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Microsoft onedrive phishing scam
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Security & privacy

Use Microsoft OneDrive? Here’s a phishing attack you need to know about

Your inbox is cluttered with messages from some of the most well-known brands in the world: Amazon, Apple, Microsoft, Walmart and Google, to name a few. You don’t have to use their services to find yourself on their mailing lists.

Just because the name seems legit doesn’t mean the message is. Scammers often impersonate companies to earn trust and trick you into clicking malicious links or providing sensitive information. In fact, half of every phishing attempt worldwide imitates one brand. Tap or click here for the most spoofed brand to watch out for.

Hackers have plenty of tricks up their sleeves, and one group is abusing Microsoft’s OneDrive cloud storage service to target victims. The Russian-backed group, known as Seaborgium, also uses popular social media platforms to spy on potential targets. Here’s how to spot their scams

Political motives

Microsoft’s blog post this week described a group it’s been tracing since 2017. Seaborgium has been engaged in phishing and credential theft campaigns to break into systems and steal data. The group used OneDrive as a means to lure in unsuspecting victims. Here’s how:

  • The group used OneDrive attachments to emails that imitated the service.
  • Seaborgium also created OneDrive accounts to host PDF files containing links to malicious URLs.

The tech giant says the data was used to shape narratives in targeted countries, and support is likely coming from state-backed sources. Seaborgium has been associated with other threat groups such as Callisto Group, TA446 and Coldriver.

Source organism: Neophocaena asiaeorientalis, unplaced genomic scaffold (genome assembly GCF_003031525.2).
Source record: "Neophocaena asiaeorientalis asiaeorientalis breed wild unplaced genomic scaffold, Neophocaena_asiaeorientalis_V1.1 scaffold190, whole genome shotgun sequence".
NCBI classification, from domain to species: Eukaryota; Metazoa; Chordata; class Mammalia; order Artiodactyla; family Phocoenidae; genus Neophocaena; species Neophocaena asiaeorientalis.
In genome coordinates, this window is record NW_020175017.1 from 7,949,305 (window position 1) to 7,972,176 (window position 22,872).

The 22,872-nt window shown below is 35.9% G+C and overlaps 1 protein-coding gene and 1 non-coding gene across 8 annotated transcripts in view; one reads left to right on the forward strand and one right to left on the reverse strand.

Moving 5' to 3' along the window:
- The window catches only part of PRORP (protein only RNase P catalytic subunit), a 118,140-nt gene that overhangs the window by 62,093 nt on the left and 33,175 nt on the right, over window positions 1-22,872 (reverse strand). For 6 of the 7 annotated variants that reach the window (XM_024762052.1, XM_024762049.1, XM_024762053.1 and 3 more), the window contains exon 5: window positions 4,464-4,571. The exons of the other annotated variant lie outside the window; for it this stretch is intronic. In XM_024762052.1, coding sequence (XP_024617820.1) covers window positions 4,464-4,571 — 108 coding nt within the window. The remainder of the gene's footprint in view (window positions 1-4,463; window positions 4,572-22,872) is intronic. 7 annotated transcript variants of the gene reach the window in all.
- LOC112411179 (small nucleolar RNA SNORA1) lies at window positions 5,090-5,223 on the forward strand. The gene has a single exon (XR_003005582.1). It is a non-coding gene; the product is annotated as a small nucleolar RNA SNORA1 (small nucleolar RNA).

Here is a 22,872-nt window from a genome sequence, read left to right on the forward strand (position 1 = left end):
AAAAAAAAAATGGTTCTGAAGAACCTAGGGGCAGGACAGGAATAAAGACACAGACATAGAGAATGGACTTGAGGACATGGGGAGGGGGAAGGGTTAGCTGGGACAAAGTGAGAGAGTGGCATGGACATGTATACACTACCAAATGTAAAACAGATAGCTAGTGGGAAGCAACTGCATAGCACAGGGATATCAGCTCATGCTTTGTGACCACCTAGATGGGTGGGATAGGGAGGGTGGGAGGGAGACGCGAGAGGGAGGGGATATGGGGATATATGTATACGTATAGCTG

Microsoft said Seaborgium targets 30 organizations primarily in NATO countries, including the U.S. and U.K. The Ukraine government was also targeted in the months leading up to the Russian invasion, along with former intelligence officials, experts in Russian affairs and Russian citizens abroad.

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Hackers get help through social media

Like many hacking groups, Seaborgium conducted reconnaissance on individual targets to identify more contacts in that person’s social network. The threat actor used social media platforms such as LinkedIn to hone in on employees from specific organizations.

Fake LinkedIn accounts were created to connect to legitimate ones. LinkedIn terminated any account that was found to be conducting fraudulent behavior.

Fight back against hackers

Microsoft offered advice to lower your risk of falling victim to these scams, and we included some of our own:

  • Check your Office 365 email filtering settings to ensure you block spoofed emails, spam, and emails with malware.
  • Configure Office 365 to disable email auto-forwarding.
  • Carefully check that emails come from the usual email address of your contact.
  • Enable two-factor authentication (2FA) for all your online accounts that offer it. This will make it more difficult for hackers to access your accounts. Tap or click here to learn the benefits of 2FA.
  • Always have a trusted antivirus program updated and running on all your devices. This helps keep hackers from stealing your credentials. We recommend our sponsor, TotalAV. Right now, get an annual plan with TotalAV for only $19 at ProtectWithKim.com. That’s over 85% off the regular price!

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